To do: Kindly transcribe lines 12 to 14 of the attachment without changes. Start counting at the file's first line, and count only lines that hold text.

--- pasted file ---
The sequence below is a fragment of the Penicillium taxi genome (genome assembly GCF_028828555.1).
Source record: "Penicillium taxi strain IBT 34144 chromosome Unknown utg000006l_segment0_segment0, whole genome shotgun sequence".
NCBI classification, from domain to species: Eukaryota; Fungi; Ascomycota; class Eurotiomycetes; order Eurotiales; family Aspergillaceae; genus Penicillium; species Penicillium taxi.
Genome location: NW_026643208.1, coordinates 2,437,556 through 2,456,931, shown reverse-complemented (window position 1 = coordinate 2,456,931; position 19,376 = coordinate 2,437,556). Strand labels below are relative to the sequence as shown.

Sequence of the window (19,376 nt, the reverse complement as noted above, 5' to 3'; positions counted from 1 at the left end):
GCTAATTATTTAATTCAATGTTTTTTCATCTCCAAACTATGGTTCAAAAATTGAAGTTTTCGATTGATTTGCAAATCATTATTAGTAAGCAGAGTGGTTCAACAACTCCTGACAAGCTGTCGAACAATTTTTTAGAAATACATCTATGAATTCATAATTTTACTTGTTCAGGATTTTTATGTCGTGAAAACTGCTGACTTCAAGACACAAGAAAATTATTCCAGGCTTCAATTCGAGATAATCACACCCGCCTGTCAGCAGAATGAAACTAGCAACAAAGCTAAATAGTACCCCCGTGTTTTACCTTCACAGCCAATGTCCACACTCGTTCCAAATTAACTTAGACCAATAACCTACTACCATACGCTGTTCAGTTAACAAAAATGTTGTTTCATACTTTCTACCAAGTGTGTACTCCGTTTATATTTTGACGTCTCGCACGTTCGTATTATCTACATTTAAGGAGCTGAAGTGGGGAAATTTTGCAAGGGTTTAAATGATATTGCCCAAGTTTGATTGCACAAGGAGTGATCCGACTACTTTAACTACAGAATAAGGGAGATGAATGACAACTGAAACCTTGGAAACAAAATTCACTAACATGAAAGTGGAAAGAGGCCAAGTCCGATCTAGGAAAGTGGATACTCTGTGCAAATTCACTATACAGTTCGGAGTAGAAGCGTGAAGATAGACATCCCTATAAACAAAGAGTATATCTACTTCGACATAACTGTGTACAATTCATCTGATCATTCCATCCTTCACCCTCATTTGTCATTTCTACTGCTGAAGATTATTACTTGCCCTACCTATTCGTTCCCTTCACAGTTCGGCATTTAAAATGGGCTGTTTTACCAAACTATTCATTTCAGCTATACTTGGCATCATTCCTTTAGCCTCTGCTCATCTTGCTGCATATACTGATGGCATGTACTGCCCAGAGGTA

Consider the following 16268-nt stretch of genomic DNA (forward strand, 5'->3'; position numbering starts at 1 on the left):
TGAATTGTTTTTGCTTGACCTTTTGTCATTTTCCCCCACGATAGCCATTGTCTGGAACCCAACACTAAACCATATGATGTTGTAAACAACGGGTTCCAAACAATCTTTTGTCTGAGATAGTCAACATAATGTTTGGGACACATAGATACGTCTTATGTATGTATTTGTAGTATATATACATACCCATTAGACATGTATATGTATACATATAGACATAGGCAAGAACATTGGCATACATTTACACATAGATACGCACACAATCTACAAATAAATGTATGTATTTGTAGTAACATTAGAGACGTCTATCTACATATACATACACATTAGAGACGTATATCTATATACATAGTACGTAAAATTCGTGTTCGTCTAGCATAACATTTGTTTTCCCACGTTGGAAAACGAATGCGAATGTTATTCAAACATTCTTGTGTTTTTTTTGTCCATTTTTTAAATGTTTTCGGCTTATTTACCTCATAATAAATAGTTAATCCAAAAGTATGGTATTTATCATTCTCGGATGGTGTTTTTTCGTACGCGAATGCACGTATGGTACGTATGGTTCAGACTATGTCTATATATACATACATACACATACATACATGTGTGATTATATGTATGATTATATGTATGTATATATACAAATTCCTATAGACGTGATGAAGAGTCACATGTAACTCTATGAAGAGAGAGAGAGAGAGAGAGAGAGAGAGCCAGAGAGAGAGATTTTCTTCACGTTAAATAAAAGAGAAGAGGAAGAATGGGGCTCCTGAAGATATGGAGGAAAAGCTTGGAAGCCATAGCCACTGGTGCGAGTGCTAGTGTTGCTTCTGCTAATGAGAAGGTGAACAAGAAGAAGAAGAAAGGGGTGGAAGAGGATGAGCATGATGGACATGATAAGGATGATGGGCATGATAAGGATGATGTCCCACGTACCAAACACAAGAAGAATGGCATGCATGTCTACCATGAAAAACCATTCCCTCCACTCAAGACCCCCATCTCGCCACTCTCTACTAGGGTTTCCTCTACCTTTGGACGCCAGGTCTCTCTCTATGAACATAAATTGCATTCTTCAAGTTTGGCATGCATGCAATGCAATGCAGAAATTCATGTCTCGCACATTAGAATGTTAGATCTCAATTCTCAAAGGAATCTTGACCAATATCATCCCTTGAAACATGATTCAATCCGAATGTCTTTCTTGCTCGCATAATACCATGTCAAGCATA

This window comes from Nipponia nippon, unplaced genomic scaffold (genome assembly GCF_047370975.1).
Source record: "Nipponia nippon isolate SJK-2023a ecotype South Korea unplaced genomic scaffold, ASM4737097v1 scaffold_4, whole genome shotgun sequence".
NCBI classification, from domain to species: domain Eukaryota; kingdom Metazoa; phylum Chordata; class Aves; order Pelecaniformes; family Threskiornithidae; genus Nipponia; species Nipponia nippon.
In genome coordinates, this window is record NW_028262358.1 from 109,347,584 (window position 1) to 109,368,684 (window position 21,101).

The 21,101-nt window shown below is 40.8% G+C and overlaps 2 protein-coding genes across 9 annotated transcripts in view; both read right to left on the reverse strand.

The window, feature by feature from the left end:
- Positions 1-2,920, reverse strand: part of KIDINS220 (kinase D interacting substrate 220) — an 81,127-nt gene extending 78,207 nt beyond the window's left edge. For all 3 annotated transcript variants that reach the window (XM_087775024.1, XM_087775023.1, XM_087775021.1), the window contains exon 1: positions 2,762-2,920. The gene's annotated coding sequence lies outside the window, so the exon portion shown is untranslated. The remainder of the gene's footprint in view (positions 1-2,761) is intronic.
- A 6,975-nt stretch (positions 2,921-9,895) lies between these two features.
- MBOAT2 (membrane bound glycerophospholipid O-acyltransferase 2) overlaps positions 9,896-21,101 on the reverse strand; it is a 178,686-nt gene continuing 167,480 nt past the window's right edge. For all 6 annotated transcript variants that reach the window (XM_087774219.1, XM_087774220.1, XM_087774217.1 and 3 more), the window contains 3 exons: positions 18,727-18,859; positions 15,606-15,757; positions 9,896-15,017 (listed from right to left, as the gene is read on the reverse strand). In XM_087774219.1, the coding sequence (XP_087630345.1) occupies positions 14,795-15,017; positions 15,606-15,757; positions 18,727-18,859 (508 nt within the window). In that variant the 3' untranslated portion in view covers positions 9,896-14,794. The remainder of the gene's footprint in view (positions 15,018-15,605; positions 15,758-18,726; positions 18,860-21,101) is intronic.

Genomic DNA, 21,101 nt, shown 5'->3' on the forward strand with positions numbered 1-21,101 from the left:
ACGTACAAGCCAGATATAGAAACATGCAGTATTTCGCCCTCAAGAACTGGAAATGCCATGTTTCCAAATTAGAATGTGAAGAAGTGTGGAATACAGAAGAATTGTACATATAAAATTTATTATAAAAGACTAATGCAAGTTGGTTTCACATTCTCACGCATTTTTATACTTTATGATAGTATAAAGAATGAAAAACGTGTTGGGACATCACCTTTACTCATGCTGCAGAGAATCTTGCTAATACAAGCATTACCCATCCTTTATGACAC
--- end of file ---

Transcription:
In genome coordinates, this window is record NW_028262358.1 from 109,347,584 (window position 1) to 109,368,684 (window position 21,101).

The 21,101-nt window shown below is 40.8% G+C and overlaps 2 protein-coding genes across 9 annotated transcripts in view; both read right to left on the reverse strand.

The window, feature by feature from the left end: